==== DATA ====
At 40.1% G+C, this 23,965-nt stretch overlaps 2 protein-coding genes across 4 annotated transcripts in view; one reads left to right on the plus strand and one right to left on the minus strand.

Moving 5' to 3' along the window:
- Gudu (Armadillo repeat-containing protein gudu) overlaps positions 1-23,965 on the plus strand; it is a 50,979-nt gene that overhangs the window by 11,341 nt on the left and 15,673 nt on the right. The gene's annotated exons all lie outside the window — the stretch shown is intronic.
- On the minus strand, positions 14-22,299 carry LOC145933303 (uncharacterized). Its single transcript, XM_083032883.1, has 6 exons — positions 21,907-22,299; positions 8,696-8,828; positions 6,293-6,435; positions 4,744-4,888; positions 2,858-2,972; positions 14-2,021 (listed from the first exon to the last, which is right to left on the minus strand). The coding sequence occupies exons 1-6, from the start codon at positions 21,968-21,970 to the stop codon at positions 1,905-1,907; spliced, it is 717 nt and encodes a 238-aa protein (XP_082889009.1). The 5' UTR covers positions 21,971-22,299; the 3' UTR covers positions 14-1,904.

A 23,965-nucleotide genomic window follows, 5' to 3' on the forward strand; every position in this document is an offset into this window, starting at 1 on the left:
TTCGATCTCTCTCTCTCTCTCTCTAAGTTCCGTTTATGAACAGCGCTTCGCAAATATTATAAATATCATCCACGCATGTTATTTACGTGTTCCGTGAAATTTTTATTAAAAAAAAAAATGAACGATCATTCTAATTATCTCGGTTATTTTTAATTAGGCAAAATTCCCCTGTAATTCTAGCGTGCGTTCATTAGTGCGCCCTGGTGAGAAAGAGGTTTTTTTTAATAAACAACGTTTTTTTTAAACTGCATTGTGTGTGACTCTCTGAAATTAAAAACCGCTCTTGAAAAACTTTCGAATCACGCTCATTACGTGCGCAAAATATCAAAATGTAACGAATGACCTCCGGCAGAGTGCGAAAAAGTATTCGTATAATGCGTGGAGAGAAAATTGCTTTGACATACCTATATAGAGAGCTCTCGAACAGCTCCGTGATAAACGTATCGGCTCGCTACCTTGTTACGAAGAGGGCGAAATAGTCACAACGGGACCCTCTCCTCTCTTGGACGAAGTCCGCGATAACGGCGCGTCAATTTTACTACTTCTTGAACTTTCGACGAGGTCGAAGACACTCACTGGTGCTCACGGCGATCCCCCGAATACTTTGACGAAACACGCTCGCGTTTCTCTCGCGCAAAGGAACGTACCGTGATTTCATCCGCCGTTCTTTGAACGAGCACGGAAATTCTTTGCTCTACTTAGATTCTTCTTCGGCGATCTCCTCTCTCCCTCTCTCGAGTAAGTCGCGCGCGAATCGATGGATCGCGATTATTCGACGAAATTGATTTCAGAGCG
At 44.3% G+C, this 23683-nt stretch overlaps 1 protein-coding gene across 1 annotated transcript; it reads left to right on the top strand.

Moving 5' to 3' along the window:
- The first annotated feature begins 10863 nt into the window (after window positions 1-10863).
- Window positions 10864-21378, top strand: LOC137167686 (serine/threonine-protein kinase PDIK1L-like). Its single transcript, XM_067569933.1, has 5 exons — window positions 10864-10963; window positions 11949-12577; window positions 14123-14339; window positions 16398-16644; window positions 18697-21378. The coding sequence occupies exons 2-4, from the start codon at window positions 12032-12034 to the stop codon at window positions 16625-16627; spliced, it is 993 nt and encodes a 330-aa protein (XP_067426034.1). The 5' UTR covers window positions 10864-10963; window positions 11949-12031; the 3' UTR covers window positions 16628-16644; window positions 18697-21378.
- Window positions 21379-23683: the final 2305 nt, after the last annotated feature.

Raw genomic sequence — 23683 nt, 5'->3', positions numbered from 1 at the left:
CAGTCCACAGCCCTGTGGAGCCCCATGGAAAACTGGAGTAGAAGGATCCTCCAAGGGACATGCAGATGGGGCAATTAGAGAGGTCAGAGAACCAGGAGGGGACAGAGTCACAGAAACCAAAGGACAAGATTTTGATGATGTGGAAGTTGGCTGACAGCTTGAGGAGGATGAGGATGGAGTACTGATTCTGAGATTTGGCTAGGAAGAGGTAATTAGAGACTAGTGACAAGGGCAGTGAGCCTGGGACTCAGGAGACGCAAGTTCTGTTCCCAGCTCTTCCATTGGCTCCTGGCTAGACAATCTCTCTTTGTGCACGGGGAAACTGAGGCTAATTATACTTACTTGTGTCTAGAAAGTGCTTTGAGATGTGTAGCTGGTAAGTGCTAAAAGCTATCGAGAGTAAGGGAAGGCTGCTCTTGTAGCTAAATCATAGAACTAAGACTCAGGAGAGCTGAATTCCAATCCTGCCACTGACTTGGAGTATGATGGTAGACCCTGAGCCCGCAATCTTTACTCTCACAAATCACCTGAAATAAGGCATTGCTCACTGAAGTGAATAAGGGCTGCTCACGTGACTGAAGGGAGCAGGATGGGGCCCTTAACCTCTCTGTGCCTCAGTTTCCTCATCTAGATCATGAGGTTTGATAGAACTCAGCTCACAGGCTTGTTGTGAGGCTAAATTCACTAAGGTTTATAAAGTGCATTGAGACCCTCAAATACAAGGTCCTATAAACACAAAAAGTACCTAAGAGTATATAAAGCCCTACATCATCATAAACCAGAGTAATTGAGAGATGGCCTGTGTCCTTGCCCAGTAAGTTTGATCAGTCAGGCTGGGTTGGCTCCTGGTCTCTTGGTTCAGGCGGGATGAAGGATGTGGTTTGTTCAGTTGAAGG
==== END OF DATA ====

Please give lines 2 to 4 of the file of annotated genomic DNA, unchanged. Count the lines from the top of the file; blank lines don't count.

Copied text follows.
Moving 5' to 3' along the window:
- Gudu (Armadillo repeat-containing protein gudu) overlaps positions 1-23,965 on the plus strand; it is a 50,979-nt gene that overhangs the window by 11,341 nt on the left and 15,673 nt on the right. The gene's annotated exons all lie outside the window — the stretch shown is intronic.
- On the minus strand, positions 14-22,299 carry LOC145933303 (uncharacterized). Its single transcript, XM_083032883.1, has 6 exons — positions 21,907-22,299; positions 8,696-8,828; positions 6,293-6,435; positions 4,744-4,888; positions 2,858-2,972; positions 14-2,021 (listed from the first exon to the last, which is right to left on the minus strand). The coding sequence occupies exons 1-6, from the start codon at positions 21,968-21,970 to the stop codon at positions 1,905-1,907; spliced, it is 717 nt and encodes a 238-aa protein (XP_082889009.1). The 5' UTR covers positions 21,971-22,299; the 3' UTR covers positions 14-1,904.